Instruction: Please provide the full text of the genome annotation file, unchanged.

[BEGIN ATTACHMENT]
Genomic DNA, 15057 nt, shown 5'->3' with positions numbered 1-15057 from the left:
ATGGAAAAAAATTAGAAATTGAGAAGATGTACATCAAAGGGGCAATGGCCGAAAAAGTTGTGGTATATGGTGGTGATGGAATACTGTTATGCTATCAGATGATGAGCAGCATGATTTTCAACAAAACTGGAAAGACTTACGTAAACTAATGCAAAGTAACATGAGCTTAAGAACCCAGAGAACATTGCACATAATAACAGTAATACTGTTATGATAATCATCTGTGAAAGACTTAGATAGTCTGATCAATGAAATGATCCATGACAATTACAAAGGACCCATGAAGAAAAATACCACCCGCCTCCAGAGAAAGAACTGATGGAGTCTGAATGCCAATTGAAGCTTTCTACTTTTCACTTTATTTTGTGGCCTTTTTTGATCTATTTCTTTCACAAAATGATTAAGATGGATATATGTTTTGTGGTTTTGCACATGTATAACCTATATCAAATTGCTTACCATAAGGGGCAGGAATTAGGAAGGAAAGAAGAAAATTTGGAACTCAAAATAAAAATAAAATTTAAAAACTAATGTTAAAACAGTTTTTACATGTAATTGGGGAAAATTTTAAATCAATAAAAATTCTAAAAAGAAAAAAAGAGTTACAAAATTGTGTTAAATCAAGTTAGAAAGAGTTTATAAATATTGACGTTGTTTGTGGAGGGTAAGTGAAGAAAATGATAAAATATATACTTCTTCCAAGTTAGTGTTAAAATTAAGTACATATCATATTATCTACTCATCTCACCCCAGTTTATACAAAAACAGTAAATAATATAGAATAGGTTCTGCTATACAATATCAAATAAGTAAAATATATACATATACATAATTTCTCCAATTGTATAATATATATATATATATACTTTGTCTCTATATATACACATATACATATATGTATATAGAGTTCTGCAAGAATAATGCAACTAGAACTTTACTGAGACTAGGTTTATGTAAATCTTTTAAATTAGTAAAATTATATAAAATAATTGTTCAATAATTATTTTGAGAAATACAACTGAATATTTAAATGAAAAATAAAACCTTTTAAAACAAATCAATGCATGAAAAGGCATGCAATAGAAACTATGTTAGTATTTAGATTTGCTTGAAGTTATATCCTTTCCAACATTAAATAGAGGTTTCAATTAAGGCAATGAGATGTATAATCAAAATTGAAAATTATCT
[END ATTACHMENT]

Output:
Genomic DNA, 15057 nt, shown 5'->3' with positions numbered 1-15057 from the left:
ATGGAAAAAAATTAGAAATTGAGAAGATGTACATCAAAGGGGCAATGGCCGAAAAAGTTGTGGTATATGGTGGTGATGGAATACTGTTATGCTATCAGATGATGAGCAGCATGATTTTCAACAAAACTGGAAAGACTTACGTAAACTAATGCAAAGTAACATGAGCTTAAGAACCCAGAGAACATTGCACATAATAACAGTAATACTGTTATGATAATCATCTGTGAAAGACTTAGATAGTCTGATCAATGAAATGATCCATGACAATTACAAAGGACCCATGAAGAAAAATACCACCCGCCTCCAGAGAAAGAACTGATGGAGTCTGAATGCCAATTGAAGCTTTCTACTTTTCACTTTATTTTGTGGCCTTTTTTGATCTATTTCTTTCACAAAATGATTAAGATGGATATATGTTTTGTGGTTTTGCACATGTATAACCTATATCAAATTGCTTACCATAAGGGGCAGGAATTAGGAAGGAAAGAAGAAAATTTGGAACTCAAAATAAAAATAAAATTTAAAAACTAATGTTAAAACAGTTTTTACATGTAATTGGGGAAAATTTTAAATCAATAAAAATTCTAAAAAGAAAAAAAGAGTTACAAAATTGTGTTAAATCAAGTTAGAAAGAGTTTATAAATATTGACGTTGTTTGTGGAGGGTAAGTGAAGAAAATGATAAAATATATACTTCTTCCAAGTTAGTGTTAAAATTAAGTACATATCATATTATCTACTCATCTCACCCCAGTTTATACAAAAACAGTAAATAATATAGAATAGGTTCTGCTATACAATATCAAATAAGTAAAATATATACATATACATAATTTCTCCAATTGTATAATATATATATATATATACTTTGTCTCTATATATACACATATACATATATGTATATAGAGTTCTGCAAGAATAATGCAACTAGAACTTTACTGAGACTAGGTTTATGTAAATCTTTTAAATTAGTAAAATTATATAAAATAATTGTTCAATAATTATTTTGAGAAATACAACTGAATATTTAAATGAAAAATAAAACCTTTTAAAACAAATCAATGCATGAAAAGGCATGCAATAGAAACTATGTTAGTATTTAGATTTGCTTGAAGTTATATCCTTTCCAACATTAAATAGAGGTTTCAATTAAGGCAATGAGATGTATAATCAAAATTGAAAATTATCT